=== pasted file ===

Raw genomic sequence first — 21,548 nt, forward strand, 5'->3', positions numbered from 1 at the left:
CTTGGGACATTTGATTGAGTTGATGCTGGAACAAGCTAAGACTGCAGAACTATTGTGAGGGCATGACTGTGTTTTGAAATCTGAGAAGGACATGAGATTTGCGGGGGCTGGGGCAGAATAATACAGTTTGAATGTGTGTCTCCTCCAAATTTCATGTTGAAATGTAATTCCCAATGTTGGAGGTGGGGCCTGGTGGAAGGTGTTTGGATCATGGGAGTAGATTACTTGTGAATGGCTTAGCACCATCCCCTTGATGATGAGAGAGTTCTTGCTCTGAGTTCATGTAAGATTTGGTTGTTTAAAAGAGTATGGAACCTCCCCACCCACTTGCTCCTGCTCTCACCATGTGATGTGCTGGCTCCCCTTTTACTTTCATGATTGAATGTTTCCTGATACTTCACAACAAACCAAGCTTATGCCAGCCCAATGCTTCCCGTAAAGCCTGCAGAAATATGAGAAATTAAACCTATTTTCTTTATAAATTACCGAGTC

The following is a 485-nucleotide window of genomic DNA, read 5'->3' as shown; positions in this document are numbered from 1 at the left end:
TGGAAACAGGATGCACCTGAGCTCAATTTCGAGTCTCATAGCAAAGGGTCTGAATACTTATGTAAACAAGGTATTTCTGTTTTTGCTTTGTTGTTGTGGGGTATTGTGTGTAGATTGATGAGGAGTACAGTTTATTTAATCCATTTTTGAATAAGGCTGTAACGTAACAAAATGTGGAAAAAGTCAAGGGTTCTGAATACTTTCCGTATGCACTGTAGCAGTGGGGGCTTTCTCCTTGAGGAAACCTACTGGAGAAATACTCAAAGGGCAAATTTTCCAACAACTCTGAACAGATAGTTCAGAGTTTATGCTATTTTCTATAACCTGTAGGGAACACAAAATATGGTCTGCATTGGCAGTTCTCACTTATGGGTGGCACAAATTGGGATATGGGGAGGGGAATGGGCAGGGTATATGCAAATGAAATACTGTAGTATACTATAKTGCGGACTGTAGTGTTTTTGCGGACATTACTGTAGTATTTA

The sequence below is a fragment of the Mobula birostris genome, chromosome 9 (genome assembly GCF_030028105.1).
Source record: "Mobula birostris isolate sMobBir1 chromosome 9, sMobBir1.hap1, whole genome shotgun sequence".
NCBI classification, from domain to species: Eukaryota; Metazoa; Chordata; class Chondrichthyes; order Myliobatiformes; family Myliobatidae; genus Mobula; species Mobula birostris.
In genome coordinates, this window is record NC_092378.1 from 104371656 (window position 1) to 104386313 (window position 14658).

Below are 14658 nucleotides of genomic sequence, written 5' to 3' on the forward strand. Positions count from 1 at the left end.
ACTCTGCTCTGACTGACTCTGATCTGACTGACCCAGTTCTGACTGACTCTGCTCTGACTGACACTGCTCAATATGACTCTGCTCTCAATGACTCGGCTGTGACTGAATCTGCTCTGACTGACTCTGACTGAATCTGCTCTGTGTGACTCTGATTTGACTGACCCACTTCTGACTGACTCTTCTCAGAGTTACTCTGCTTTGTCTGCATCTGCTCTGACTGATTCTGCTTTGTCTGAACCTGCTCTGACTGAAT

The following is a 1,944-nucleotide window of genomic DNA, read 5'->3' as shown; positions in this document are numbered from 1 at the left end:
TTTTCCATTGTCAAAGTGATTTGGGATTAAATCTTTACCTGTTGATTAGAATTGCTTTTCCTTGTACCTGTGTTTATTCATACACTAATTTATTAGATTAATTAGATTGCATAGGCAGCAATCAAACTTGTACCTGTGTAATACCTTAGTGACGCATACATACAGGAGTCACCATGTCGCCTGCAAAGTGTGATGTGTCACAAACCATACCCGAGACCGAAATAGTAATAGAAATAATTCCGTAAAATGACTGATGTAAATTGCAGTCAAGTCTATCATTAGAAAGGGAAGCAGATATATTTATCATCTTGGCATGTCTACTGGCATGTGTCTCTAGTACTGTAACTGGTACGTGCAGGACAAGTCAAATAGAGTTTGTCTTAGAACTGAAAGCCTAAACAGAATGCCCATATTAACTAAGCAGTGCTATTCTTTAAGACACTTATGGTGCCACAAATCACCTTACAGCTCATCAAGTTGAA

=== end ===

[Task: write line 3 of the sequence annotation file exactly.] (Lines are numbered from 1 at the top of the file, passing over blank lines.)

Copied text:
The following is a 485-nucleotide window of genomic DNA, read 5'->3' as shown; positions in this document are numbered from 1 at the left end: